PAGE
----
Argued March 12, 1996.
Decided May 21, 1996.
Appeal from the Common Pleas Court, Allegheny County, S.A. 1739-94, S.A. 1980-94, G.D. 94-19596, G.D. 94-19867, G.D. 94-20479, McLean, J.
William R. Sittig, Jr., John A. Tumolo and Joseph Sabino Mistick, for Appellant, Bell Atlantic Mobile Systems, Inc.
Robert J. Garvin, for Appellants, Gerald and Laverne Miloser.
Robert W. Goehring, for Appellee, Zoning Hearing Board of the Township of O'Hara.
Clifford B. Levine, for Appellees, Fox Chapel Authority, D.L. Armstrong, D.B. Boslar, F.J. Sauereisen, J.L. Podmilsak, R.J. Sclabassi, S.B. Ferguson and H.W. Sphar, Jr.
Before DOYLE and FRIEDMAN, JJ., and NARICK, Senior Judge.
NARICK, Senior Judge.
Bell Atlantic Mobile Systems, Inc. (Bell Mobile) appeals from the orders of the Court of Common Pleas of Allegheny County that concern the proposed construction of communication equipment in O'Hara and Indiana Townships. We affirm in part and reverse and remand in part.
The Fox Chapel Authority (Authority), a municipal water authority, owns two water towers: 1) the Wise Hill tank in O'Hara Township; and 2) the North tank in Indiana Township. Both towers predate their applicable zoning ordinances and are, thus, considered valid non-conforming uses in their zoning districts.
Bell Mobile, a provider of cellular phone services, entered into negotiations with the Authority to place cellular telephone antennae on the two towers. Leases were drawn up subject to local zoning approvals. The Authority specifically authorized Bell Mobile to obtain all necessary zoning clearances as to both sites.
The Authority never signed the lease for the Wise Hill tank in O'Hara Township, but the Authority's president and manager signed the lease for the North tank in Indiana Township.
In May 1994, the Zoning Hearing Board of O'Hara Township denied zoning approval for the Wise Hill tank. Also that month, the Indiana Township Board of Supervisors declined to approve Bell Mobile's application for site plan approval for the North tank on the basis that it lacked authority to authorize expansion of a non-conforming use.
Bell Mobile filed statutory appeals from both of these determinations (Nos. 2181 C.D. 1995 and 2182 C.D. 1995) and also filed an action in mandamus (No. 2184 C.D. 1995) against H. Rey Whanger, the Zoning Officer of Indiana Township, seeking to compel the issuance of the building permit for the antennae. Bell Mobile also filed an action against the Indiana Township Board of Supervisors, the Fox Chapel Authority and individual members of both entities alleging constitutional violations (No. 2183 C.D. 1995), including a Section 1983 cause of action, 42 U.S.C. § 1983. Finally, Bell Mobile became a defendant in an action for declaratory judgment filed by Gerald and Laverne Miloser (No. 2240 C.D. 1995), owners of property abutting the North tank, who sought to have a right-of-way across their property construed in such a manner as to preclude the cellular phone antennae.
The five cases were consolidated for hearing before the trial court.
I. BELL ATLANTIC v. O'HARA TOWNSHIP et al.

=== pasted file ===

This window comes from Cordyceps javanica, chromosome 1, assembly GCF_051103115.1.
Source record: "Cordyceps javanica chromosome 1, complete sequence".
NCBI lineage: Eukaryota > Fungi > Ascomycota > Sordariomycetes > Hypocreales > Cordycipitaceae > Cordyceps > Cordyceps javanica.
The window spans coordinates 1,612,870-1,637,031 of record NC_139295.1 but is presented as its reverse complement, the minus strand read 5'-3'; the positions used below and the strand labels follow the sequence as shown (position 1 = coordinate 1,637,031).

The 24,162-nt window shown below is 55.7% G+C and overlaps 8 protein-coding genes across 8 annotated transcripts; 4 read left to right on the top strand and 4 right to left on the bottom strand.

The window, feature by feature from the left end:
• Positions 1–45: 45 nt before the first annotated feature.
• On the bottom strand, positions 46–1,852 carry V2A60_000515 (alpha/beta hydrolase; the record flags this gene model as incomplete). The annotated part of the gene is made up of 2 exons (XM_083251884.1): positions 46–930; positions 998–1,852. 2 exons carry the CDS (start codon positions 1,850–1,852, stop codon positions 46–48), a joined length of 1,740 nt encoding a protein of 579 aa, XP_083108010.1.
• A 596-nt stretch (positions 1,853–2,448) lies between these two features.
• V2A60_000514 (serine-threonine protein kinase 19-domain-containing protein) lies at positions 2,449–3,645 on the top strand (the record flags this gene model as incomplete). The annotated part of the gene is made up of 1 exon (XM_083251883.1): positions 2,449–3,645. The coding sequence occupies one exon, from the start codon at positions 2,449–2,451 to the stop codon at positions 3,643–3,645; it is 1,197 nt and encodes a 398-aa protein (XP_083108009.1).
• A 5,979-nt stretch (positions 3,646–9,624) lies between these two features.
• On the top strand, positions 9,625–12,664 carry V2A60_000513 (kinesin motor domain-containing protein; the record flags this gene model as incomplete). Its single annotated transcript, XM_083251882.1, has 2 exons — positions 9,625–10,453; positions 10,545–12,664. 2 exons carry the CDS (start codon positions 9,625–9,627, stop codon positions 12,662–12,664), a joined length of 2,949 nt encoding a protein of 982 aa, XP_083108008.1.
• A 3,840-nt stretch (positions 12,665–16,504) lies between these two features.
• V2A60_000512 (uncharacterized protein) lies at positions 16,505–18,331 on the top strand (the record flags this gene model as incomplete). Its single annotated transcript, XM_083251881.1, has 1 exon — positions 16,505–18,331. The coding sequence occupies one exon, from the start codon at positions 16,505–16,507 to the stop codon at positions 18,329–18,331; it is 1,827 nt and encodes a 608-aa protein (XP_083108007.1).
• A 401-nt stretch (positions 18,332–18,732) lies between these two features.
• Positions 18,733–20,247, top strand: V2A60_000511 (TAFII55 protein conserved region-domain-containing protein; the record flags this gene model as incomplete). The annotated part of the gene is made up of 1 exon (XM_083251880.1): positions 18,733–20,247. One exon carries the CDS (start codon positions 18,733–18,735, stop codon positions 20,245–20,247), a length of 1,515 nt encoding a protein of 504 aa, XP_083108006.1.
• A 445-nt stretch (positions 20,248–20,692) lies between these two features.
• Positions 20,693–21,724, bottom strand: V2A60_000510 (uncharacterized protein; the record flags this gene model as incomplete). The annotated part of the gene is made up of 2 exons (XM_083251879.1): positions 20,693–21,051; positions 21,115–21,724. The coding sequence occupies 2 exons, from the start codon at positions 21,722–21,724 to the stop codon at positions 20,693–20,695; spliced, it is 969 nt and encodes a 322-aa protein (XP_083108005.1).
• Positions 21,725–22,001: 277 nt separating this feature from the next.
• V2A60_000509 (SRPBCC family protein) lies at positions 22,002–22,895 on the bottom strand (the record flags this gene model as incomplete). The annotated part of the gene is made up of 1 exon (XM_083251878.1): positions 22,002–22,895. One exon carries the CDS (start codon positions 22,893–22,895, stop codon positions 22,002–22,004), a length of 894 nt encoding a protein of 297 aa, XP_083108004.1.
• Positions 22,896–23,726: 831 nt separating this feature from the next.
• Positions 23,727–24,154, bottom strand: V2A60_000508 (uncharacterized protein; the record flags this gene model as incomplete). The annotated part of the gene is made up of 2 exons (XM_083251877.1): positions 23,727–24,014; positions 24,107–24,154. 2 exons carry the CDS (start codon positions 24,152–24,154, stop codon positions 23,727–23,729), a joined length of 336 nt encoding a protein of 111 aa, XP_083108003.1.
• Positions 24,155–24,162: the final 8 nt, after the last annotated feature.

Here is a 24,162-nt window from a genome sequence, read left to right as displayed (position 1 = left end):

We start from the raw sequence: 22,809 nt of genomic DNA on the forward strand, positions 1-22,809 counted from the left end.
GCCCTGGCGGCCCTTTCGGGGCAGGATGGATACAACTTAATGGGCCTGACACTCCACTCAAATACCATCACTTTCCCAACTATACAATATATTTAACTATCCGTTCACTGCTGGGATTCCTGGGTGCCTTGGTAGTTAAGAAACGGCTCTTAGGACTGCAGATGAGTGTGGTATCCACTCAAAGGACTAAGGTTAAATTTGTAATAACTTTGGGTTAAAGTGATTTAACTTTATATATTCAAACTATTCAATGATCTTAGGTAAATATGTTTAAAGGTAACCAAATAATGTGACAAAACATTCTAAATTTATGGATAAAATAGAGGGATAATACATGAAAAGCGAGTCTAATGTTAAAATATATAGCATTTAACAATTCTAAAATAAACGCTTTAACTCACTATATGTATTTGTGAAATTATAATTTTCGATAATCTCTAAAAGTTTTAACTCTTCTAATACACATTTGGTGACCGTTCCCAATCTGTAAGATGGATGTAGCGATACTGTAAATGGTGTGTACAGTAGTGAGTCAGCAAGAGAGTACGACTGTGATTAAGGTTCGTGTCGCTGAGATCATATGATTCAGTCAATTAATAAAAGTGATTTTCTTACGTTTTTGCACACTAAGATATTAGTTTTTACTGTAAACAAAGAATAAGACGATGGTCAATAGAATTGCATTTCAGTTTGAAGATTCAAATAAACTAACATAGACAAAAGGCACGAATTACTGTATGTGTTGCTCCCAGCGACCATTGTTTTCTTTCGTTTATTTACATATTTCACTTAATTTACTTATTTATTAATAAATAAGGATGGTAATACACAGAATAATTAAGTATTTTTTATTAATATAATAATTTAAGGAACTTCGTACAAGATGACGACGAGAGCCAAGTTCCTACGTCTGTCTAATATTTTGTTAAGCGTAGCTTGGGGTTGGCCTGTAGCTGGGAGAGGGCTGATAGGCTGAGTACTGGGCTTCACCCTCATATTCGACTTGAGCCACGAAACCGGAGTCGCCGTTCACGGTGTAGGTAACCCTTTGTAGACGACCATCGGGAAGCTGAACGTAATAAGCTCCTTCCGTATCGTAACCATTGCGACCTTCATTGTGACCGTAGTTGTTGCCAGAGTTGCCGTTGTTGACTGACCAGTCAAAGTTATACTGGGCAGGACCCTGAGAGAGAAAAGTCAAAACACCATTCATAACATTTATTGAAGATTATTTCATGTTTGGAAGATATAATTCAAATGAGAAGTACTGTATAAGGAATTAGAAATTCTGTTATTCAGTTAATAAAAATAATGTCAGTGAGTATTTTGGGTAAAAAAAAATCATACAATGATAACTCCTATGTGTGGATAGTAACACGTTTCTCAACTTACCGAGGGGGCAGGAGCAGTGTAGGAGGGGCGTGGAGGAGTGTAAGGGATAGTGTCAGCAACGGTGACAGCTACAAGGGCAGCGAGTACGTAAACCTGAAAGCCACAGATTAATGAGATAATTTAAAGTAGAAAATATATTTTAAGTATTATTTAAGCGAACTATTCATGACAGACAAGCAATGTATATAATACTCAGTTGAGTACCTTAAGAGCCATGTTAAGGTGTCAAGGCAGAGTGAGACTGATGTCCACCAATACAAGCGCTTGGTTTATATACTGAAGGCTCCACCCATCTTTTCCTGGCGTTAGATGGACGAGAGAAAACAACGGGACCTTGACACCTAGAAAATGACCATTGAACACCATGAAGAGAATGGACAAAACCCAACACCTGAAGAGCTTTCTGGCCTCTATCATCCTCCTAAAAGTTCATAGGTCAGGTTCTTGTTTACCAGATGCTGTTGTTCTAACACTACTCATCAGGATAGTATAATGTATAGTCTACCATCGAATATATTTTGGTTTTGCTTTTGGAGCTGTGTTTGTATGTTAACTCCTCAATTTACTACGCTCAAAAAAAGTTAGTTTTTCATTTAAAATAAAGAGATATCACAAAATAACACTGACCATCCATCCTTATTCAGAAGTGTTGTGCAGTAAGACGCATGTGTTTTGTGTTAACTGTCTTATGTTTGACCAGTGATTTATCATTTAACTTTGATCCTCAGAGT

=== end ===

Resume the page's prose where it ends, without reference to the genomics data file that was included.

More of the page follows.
After receiving authorization from the Authority to seek any necessary zoning permits for the Wise Hill tank, Bell Mobile applied to the O'Hara Township Zoning Hearing Board for height variances concerning the antennae themselves and for a permit to construct a shelter to house communications equipment and construct an eight-foot vinyl coated fence to enclose the existing tank and equipment shelter. (2a.) The Township Zoning Officer, Cindy L. Davis, denied the variance and building permit because the proposals would violate various Township zoning ordinance sections. Bell Mobile appealed.
At a hearing before the Zoning Hearing Board on April 11, 1994, Bell Mobile's plans met with opposition from neighboring land owners. Bell Mobile presented evidence that it believed qualified Bell Mobile as a "public utility" and that its installations would therefore, be permitted as accessory uses in the R-1 special residential zoning district. The land owners' objections centered largely on a feared diminution in property values and concerns about low level microwave emissions from the proposed antennae. The Zoning Hearing Board denied the variance based on the "overall impact on adjacent property owners . . . ." (29a.) The Board's only finding as to use was that the antennae, building and use were not permitted in the R-1 district and that there was a thirty-foot height restriction on structures in the Township of O'Hara. (28a.)
On appeal, the trial court did not rely upon the Board's basis for denying the variance but instead analyzed O'Hara Township's zoning ordinance and determined that: 1) Bell Mobile was not a "public utility" which would have allowed Bell Mobile to bypass certain variance requirements; and 2) the ordinance was not de facto exclusionary as the ordinance did not fail to provide communications facilities in any district.
On appeal to this Court, Bell Mobile argues that the trial court erred because its decision essentially sanctions the wholesale exclusion of communication facilities not only by O'Hara Township but by many other municipalities that have adopted similar zoning regulations. Bell Mobile asserts that the trial court should have found that it was a "public utility" which could provide "essential services" in the R-1 zoning district.
Because no additional evidence was received by the trial court, our scope of review of the decision of the Board of Supervisors is limited to determining whether there was a manifest abuse of discretion, an error of law or whether the findings of fact are supported by substantial evidence. Valley View Civic Association v. Zoning Board of Adjustment, 501 Pa. 550, 462 A.2d 637 (1983).